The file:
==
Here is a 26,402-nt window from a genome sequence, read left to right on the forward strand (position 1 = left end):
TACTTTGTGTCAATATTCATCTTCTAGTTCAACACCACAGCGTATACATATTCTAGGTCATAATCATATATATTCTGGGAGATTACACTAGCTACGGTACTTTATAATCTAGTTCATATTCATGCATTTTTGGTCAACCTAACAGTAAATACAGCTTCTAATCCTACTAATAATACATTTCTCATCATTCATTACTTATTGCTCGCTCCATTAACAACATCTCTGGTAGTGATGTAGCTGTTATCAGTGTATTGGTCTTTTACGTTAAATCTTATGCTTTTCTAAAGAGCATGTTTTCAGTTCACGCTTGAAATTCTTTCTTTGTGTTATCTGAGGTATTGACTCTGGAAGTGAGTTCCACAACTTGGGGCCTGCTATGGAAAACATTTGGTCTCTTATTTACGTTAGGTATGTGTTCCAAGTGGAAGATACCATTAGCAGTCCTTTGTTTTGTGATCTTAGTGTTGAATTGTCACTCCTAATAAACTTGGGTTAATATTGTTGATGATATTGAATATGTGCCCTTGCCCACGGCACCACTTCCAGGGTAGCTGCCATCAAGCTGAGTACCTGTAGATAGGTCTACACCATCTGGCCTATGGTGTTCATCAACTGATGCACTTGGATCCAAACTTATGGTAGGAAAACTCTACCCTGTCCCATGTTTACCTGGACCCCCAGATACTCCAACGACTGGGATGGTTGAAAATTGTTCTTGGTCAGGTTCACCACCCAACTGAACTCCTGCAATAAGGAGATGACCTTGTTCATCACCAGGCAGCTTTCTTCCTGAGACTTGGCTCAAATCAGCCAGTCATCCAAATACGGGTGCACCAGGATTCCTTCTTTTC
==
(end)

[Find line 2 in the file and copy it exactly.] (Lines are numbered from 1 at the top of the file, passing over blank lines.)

TACTTTGTGTCAATATTCATCTTCTAGTTCAACACCACAGCGTATACATATTCTAGGTCATAATCATATATATTCTGGGAGATTACACTAGCTACGGTACTTTATAATCTAGTTCATATTCATGCATTTTTGGTCAACCTAACAGTAAATACAGCTTCTAATCCTACTAATAATACATTTCTCATCATTCATTACTTATTGCTCGCTCCATTAACAACATCTCTGGTAGTGATGTAGCTGTTATCAGTGTATTGGTCTTTTACGTTAAATCTTATGCTTTTCTAAAGAGCATGTTTTCAGTTCACGCTTGAAATTCTTTCTTTGTGTTATCTGAGGTATTGACTCTGGAAGTGAGTTCCACAACTTGGGGCCTGCTATGGAAAACATTTGGTCTCTTATTTACGTTAGGTATGTGTTCCAAGTGGAAGATACCATTAGCAGTCCTTTGTTTTGTGATCTTAGTGTTGAATTGTCACTCCTAATAAACTTGGGTTAATATTGTTGATGATATTGAATATGTGCCCTTGCCCACGGCACCACTTCCAGGGTAGCTGCCATCAAGCTGAGTACCTGTAGATAGGTCTACACCATCTGGCCTATGGTGTTCATCAACTGATGCACTTGGATCCAAACTTATGGTAGGAAAACTCTACCCTGTCCCATGTTTACCTGGACCCCCAGATACTCCAACGACTGGGATGGTTGAAAATTGTTCTTGGTCAGGTTCACCACCCAACTGAACTCCTGCAATAAGGAGATGACCTTGTTCATCACCAGGCAGCTTTCTTCCTGAGACTTGGCTCAAATCAGCCAGTCATCCAAATACGGGTGCACCAGGATTCCTTCTTTTC